Across the region

Court date set in fight over cruises


CHARLESTON, S.C. — A federal judge wants to hear attorneys argue why a challenge to a $35 million South Carolina cruise terminal should be settled without a trial.

U.S. District Judge Rich­ard Gergel has scheduled arguments for Sept. 12 in the dispute over a federal permit for the terminal proposed for the Charleston waterfront.

Environmental and neighborhood groups have sued, saying the U.S. Army Corps of Engineers should have more extensively studied the impact on the environment and the city’s historic district before issuing a permit allowing the South Carolina State Ports Authority to put additional pilings under a wharf.

The pilings are needed to transform an old warehouse into a new cruise terminal for the city’s expanded cruise industry.

Attorneys for the Corps have said the permit is not for a terminal, but only for installing five clusters of pilings beneath a structure that already is permitted for maritime uses.

Both sides have asked Gergel to rule in their favor without trial.

Hilton Head woman bitten by alligator

HILTON HEAD ISLAND, S.C. — A Hilton Head Island woman is still in a bit of shock after she was attacked by an alligator.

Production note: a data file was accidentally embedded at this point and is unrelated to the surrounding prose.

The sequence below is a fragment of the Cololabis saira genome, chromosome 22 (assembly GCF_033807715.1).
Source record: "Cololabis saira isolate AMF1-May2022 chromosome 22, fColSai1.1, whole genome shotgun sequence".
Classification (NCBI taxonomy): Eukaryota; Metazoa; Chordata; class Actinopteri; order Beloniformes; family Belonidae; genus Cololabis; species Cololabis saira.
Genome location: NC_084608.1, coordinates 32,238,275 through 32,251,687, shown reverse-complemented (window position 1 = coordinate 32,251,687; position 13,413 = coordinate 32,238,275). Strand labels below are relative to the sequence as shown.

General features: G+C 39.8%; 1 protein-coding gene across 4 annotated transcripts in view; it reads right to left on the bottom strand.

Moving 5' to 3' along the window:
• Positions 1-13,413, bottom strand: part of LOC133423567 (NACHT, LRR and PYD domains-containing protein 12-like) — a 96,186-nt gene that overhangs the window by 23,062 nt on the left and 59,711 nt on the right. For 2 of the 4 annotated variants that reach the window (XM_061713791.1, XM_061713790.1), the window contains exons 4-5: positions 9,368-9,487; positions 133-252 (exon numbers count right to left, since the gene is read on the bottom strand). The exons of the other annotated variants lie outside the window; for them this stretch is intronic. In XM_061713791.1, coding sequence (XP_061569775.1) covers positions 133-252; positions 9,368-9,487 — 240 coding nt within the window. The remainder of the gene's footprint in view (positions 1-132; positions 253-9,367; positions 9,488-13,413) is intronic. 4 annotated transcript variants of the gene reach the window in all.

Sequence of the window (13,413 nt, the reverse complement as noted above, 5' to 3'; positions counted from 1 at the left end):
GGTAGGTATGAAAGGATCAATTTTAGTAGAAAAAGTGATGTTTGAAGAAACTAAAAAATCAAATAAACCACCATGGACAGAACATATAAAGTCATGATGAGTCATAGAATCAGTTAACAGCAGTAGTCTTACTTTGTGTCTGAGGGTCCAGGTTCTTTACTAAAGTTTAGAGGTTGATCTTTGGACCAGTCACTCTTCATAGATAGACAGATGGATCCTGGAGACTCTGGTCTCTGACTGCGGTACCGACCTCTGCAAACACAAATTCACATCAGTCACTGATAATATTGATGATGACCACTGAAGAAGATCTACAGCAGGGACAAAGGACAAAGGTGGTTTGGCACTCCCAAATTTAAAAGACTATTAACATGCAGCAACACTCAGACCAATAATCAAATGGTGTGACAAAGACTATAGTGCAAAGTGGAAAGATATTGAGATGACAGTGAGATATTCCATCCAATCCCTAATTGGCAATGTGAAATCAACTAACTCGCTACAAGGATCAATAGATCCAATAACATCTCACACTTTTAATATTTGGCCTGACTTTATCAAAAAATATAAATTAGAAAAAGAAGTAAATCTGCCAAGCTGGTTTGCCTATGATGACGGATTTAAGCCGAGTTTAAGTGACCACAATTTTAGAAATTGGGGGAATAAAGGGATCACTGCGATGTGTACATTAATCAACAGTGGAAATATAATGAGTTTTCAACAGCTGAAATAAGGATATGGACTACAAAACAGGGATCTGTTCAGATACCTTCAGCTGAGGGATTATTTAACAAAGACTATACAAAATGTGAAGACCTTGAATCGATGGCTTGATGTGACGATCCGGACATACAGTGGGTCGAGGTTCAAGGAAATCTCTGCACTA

Tamra Shattuck, 50, said she was walking her two dogs along a lagoon Wednesday when she heard a splash. She turned to see the 8-foot gator coming for her, and her first impression was seeing a lot of teeth.

Shattuck slipped and the gator chomped on her ankle. She kicked the creature with her other foot, and it let go and returned to the lagoon. Shattuck suffered some small puncture wounds but nothing serious.

She said she is sad the gator had to be destroyed just for doing the things alligators do.

Officer suspended over death of dog

BENNETTSVILLE, S.C. — A Bennettsville police officer has been suspended without pay for two months after his police dog died in a car of heat stroke.

Bennettsville Police Chief Larry McNeil said Officer Robert Miller will be placed on probation for 90 days after the suspension and can no longer be a K-9 officer.

The chief said the dog, named Tank, died Monday when he was left in a patrol car with no water and the windows up as Miller went into the department to do some paperwork.

McNeil said Miller did not mean to stay as long as he did and immediately took the dog to a vet when he realized Tank was in trouble.



Wed, 11/22/2017 - 18:38

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